Advanced Cutting Practice

As the saying goes, practice makes perfect. This adage is certainly true for developing fine motor skills including the proper scissors grip. To provide additional practice handling scissors, I created four new, and more challenging, cutting worksheets.

Advanced cutting worksheets

These advanced cutting worksheets present an added challenge for children because they consist of one long, continuous line rather than many shorter lines. To successfully cut along each long curvy or zigzag line, your child will need to hold the entire sheet of paper in his non-dominant hand while his dominant hand operates the scissors. Remind your child to hold the scissors directly in front of his body and to use his non-dominant hand to turn and twist the paper to create the curvy or zigzag cuts.

I suggest beginning with the cutting worksheets that feature the curved lines. The long, continuous lines will allow your child to pause at any time to move the paper with his non-dominant hand, open or close the handles of the scissors with his dominant hand, or rest his dominant hand. When your child can comfortably cut out the entire curvy line, ask him to practice cutting the worksheets with the zigzag lines. The long, continuous zigzag line on each worksheet is a bit more challenging because your child cannot choose where to pause as he cuts. Instead, he will need to make one straight cut, then pause to turn the paper, make another straight cut, then pause again to turn the paper. With this method, your child will create sharp corners along the zigzag line.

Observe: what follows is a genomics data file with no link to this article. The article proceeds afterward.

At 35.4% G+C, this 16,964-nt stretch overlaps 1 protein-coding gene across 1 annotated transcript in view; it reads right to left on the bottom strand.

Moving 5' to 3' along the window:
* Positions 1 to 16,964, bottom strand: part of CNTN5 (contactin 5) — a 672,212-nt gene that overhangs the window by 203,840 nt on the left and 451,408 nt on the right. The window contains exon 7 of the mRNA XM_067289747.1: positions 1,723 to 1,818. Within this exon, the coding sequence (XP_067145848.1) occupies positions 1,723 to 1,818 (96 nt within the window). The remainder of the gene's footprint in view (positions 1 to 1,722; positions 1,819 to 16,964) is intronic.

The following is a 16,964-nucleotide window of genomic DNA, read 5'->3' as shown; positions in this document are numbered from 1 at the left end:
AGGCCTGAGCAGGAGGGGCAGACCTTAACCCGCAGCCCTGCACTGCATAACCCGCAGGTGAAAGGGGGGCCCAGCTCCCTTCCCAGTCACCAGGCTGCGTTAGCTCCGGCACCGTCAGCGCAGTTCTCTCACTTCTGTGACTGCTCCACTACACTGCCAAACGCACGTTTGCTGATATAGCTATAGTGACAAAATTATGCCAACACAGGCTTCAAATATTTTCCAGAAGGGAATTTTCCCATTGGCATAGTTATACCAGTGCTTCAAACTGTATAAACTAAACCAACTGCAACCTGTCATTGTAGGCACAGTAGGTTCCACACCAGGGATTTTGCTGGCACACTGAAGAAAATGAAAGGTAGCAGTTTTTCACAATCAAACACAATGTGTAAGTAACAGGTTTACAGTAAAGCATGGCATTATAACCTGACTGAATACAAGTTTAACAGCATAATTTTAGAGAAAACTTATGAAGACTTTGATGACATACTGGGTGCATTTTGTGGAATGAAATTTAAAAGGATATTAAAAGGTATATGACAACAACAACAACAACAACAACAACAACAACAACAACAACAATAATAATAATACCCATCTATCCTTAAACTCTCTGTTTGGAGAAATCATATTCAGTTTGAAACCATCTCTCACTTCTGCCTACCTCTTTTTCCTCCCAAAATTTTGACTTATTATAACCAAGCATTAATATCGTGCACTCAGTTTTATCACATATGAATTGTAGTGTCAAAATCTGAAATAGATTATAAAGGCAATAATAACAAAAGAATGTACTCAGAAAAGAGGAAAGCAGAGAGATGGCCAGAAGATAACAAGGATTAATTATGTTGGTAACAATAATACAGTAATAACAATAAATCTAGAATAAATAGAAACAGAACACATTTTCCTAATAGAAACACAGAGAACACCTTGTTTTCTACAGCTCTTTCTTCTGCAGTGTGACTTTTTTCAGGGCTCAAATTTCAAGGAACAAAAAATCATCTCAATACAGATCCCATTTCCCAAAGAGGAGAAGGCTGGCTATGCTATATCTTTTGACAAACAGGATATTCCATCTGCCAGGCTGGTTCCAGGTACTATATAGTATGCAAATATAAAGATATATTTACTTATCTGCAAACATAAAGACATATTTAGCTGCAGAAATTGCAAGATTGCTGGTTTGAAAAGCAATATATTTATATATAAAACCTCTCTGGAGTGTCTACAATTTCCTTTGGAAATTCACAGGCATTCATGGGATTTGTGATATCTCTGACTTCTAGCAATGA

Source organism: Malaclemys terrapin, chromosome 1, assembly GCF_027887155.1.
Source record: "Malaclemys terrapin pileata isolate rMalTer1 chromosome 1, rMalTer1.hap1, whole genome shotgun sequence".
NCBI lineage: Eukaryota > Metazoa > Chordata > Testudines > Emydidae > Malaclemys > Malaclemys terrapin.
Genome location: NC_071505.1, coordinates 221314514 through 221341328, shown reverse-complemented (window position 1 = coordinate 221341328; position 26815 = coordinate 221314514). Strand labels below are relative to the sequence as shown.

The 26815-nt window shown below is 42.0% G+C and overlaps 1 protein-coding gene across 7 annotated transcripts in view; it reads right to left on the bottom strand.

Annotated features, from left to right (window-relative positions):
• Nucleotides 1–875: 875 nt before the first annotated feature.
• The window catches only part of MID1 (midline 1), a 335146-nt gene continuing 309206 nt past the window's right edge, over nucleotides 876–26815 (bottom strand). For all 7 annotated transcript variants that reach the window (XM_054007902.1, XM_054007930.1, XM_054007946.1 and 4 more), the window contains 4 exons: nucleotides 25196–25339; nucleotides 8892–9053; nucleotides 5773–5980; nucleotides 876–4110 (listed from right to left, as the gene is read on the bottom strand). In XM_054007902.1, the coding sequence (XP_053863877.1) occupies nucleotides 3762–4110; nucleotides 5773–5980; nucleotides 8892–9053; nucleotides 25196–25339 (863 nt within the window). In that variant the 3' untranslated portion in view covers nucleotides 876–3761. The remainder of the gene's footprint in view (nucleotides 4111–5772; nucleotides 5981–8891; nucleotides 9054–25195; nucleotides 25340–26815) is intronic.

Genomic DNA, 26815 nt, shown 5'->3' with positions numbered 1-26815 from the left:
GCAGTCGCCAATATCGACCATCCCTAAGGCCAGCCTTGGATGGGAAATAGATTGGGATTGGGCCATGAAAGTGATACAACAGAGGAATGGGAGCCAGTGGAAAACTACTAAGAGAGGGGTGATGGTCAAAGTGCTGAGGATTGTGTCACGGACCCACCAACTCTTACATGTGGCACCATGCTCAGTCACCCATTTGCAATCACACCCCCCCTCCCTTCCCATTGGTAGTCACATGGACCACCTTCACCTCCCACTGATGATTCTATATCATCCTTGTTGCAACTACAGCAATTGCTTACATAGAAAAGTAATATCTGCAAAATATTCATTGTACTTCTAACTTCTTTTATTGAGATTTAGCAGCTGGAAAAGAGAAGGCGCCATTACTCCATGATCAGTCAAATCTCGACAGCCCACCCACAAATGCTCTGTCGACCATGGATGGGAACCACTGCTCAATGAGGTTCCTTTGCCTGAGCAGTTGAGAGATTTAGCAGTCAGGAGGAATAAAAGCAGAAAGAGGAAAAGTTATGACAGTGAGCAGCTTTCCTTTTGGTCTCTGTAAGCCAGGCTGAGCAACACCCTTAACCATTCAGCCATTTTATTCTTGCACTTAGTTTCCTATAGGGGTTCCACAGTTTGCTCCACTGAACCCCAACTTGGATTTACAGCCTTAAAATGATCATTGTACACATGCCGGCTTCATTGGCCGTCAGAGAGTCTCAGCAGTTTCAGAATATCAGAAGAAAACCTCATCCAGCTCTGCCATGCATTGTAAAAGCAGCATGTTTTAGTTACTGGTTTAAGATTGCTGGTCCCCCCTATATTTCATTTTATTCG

If your child finds that cutting the entire line is uncomfortable or frustrating, cut the page into two parts, each with a shorter line. Once your child is comfortable cutting half of the line that is on the worksheet, you can reprint another advanced cutting worksheet and allow him to attempt cutting along the entire line.

You may wish to save the cut pages in an envelope and put the date on them for future reference. As your child’s cutting skills improve, you can show him his early attempts to help him recognize how his skills have improved with practice.

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